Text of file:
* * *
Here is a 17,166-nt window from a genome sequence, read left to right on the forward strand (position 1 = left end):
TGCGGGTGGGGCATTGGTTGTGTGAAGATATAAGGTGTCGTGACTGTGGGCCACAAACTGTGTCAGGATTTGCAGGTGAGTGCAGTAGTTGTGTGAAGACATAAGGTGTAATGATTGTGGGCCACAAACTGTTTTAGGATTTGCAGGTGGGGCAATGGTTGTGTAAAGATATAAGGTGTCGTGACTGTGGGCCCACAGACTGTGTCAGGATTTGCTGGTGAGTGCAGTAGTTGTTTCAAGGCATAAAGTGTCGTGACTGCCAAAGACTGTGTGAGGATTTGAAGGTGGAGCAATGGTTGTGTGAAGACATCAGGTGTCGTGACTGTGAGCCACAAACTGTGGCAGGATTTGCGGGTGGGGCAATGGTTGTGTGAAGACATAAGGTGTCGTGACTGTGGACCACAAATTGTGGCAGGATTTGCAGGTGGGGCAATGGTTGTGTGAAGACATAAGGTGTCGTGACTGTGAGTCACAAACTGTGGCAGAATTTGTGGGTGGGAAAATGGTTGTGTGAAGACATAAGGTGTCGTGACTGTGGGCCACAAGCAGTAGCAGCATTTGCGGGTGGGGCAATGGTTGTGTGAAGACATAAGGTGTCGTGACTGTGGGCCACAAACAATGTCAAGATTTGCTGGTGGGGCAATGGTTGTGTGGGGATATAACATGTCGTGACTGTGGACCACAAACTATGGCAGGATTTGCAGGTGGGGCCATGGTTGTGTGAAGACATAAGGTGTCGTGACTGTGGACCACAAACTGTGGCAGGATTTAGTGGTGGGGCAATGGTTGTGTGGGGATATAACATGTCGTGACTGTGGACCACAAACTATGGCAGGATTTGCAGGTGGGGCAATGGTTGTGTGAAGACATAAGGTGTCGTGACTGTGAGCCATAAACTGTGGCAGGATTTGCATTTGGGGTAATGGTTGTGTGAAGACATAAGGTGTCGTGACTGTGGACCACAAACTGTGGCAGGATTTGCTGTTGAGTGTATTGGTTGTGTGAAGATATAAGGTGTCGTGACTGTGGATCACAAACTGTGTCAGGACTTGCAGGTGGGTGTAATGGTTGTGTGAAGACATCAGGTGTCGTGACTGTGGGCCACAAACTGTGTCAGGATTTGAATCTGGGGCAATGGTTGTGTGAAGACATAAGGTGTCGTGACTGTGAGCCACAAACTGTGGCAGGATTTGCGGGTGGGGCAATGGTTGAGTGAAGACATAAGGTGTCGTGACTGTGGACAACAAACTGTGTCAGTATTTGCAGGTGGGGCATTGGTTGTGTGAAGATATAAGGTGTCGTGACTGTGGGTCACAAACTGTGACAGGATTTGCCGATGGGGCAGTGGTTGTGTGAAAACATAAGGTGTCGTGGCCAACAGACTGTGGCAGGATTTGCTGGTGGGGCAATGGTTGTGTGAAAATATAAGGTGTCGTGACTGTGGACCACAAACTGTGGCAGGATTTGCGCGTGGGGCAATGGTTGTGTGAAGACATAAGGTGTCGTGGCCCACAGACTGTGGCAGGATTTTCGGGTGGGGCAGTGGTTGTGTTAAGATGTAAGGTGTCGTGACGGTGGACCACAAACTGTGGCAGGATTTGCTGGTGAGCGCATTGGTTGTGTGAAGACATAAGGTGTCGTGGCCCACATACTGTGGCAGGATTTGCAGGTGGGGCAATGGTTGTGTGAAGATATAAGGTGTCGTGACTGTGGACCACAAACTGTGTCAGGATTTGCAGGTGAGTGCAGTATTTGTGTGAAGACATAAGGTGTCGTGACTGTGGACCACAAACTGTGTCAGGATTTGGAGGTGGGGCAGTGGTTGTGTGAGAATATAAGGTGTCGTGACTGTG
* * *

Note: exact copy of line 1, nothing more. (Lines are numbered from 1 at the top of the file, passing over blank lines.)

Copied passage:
Here is a 17,166-nt window from a genome sequence, read left to right on the forward strand (position 1 = left end):